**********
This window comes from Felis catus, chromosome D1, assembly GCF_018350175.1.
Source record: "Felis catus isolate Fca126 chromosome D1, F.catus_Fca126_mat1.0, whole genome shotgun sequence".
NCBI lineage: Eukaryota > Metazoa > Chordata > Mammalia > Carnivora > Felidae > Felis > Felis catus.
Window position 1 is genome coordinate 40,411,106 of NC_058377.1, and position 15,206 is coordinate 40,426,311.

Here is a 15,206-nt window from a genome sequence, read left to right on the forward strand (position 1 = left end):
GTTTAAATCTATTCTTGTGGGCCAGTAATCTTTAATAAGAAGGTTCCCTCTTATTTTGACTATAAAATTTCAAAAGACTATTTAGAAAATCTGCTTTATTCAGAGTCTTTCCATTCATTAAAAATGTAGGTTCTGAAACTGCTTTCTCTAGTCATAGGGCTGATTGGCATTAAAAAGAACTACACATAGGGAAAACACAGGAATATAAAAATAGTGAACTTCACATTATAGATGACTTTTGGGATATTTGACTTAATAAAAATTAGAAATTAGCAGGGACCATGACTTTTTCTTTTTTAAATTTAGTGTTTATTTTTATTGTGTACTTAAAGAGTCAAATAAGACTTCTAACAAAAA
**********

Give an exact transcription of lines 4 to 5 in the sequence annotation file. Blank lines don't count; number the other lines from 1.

Window position 1 is genome coordinate 40,411,106 of NC_058377.1, and position 15,206 is coordinate 40,426,311.

Here is a 15,206-nt window from a genome sequence, read left to right on the forward strand (position 1 = left end):